Do not wash your mushrooms! Washing is unnecessary and can ruin the mushroom’s texture by water-logging it. Cut or lightly brush off any of the remaining grow medium. Remove tough parts of the stem. Once growing medium is removed, you can save the  tough areas of the mushroom that you won’t be cooking and use it to make a mushroom stock.

8. Cleaning GUS and preparing for your next grow:

Carefully and thoroughly wash GUS with hot water and a soft sponge or towel. Some soaps and cleaners may stain or damage the surface of the ceramic. Be sure to clean and rinse away any debris from the last grow as soon as you harvest. This will reduce the risk of letting contamination set in from growing substrate left out for too long. Store in a dry location between grows.


Blue Oyster: Young Stage Primordia.

Behold, the first signs of life ! Actually...when you have more experience you may notice a stage prior to this known as hyphal knots. We'll be adding a close up shot of those tiny babies once we get our hands on a fancy macro lens. At this stage the mushroom needs the most moisture and is at high risk of drying out.

Blue Oyster: Primordia

You will notice the mushroom pins begin to show the famous blue hue. At this stage you will be able to see the fruiting body begin to form, such as the gills and cap. Still small and delicate, be sure not to forget to spritz.

Blue Oyster: Young Fruiting Bodies

This is when the blue oyster mushroom is at its most vibrant and rich in color. Although not ready for harvest, it's iconic blue glow is very photogenic and fun to admire.

Blue Oyster: HARVEST READY Mature Fruiting Bodies

Folks, we are ready for harvest! You will notice that the color has turned from blue to brown but is still deep in color and the edges of the caps are still downturned. Spores will begin to release at the end of this stage so catch them quick and pick them!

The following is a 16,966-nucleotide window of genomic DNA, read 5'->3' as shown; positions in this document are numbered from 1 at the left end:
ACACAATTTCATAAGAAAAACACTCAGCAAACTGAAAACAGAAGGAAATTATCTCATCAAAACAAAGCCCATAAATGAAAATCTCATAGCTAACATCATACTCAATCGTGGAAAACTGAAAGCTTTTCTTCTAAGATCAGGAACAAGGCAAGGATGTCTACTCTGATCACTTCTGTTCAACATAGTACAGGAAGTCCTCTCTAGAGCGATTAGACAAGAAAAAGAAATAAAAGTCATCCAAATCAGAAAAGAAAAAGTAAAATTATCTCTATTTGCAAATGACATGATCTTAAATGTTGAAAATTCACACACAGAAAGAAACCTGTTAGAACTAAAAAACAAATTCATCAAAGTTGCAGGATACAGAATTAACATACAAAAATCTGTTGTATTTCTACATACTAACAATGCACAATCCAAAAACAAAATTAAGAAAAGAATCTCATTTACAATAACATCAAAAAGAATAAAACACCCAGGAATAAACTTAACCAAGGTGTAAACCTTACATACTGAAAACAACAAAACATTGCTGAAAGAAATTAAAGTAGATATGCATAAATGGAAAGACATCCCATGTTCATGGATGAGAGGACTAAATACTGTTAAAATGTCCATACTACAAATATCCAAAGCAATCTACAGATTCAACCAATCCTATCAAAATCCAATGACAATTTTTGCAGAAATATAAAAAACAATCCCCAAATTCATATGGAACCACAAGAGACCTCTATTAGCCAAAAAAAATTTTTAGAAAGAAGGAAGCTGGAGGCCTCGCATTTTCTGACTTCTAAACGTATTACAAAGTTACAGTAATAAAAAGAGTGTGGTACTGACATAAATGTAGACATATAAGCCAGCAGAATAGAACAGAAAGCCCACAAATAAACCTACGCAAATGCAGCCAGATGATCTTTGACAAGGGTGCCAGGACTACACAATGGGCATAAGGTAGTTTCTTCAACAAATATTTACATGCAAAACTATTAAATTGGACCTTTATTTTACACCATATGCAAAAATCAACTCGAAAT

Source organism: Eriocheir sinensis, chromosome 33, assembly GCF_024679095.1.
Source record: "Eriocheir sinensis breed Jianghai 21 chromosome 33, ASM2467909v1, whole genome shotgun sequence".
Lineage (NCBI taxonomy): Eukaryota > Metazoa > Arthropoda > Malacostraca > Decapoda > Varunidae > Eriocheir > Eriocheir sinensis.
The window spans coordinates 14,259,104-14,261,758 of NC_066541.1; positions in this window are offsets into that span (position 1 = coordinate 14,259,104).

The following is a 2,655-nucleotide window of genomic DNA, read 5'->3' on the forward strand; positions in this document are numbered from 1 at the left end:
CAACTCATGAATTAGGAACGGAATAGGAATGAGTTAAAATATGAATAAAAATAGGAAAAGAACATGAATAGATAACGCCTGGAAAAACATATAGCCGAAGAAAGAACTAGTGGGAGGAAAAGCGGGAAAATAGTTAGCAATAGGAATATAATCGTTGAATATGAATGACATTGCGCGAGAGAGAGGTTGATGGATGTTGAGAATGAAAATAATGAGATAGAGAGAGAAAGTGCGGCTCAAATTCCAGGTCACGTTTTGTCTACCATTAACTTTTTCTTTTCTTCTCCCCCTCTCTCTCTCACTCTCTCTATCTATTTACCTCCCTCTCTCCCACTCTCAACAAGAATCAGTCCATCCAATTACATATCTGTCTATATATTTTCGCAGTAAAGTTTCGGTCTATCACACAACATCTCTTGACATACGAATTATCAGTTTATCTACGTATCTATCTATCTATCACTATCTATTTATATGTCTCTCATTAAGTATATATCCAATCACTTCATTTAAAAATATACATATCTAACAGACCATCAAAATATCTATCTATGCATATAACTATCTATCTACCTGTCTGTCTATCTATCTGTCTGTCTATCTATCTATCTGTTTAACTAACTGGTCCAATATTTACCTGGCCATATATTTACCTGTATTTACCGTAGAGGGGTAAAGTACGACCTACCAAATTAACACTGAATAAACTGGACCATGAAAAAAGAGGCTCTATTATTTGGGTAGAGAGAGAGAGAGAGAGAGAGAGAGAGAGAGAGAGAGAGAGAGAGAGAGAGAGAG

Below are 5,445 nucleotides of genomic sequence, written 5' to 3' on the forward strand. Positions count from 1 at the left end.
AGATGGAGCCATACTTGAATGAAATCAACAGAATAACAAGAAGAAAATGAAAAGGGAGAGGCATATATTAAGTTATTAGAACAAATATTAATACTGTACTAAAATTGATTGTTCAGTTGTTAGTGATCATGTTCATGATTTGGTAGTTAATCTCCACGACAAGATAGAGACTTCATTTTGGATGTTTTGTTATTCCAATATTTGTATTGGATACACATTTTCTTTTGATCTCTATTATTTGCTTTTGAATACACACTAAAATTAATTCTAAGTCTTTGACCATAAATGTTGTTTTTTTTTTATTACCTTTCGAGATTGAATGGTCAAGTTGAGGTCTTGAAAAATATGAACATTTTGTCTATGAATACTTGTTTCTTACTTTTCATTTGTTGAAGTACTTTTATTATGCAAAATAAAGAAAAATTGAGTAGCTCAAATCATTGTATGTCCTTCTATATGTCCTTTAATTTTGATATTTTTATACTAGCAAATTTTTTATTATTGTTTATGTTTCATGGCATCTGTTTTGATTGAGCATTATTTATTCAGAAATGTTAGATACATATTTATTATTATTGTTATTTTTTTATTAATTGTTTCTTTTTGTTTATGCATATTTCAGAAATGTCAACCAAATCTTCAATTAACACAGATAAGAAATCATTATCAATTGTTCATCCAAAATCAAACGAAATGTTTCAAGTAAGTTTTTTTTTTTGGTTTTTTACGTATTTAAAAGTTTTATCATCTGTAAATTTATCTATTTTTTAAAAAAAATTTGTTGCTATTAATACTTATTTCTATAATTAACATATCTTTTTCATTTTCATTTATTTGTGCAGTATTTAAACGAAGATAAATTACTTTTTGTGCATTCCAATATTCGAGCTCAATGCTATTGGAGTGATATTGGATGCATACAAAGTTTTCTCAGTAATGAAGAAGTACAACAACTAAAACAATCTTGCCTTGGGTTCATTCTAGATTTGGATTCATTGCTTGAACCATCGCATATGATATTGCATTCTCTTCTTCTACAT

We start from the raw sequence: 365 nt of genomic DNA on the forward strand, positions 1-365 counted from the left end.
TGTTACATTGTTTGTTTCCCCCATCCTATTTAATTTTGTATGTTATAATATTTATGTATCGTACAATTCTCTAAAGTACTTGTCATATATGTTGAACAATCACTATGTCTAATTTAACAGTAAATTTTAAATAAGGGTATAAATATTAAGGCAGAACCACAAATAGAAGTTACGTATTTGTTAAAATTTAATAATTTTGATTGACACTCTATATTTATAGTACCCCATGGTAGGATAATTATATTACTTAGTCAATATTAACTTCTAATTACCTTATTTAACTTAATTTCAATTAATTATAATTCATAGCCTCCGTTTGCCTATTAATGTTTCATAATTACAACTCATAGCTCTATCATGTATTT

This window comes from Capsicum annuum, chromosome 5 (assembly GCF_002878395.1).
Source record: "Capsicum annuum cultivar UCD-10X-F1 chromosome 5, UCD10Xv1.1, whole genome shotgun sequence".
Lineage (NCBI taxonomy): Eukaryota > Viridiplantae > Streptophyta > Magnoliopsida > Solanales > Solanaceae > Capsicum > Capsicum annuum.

Blue Oyster: Past it's Prime

While this stage is less desirable in texture and flavor for cooking it is still completely edible as long as it doesn't appear dry and wrinkled.


Golden Oyster: Primordia

[our nickname: spray foam stage] Even though it looks like a piece of gum someone stuck under a table, soon within 2-3 days, this blob will be a majestic golden beauty .At this stage the mushroom needs the most moisture and is at high risk of drying out.

Golden Oyster: Young Fruiting Bodies.

[our nickname: the popcorn phase.] It won't be long before the mushroom is mature, around 12 hours. Be patient ...or set up a time-lapse!

Golden Oyster: Mid cycle fruiting bodies

The caps now defined and range from the size of a dime to the size of a quarter. They are almost perfectly round and very cute. These will mature in 8-12 hours.

Golden Oyster: HARVEST READY Mature Fruiting Bodies

Folks, we are ready for harvest! You will notice that the caps are still slightly downturned, velvety, wide and not yet browning or drying out. A few spores may have started to drop but not many. Hurry and harvest these now!

Golden Oyster: Past their prime

Some of the mushrooms around the edge of the cluster are now dried out, wrinkles and browning has begun. They are dusty from their spores. Golden oysters need to be eaten fresh and at this stage they are best used for cooking only in a mushroom stock.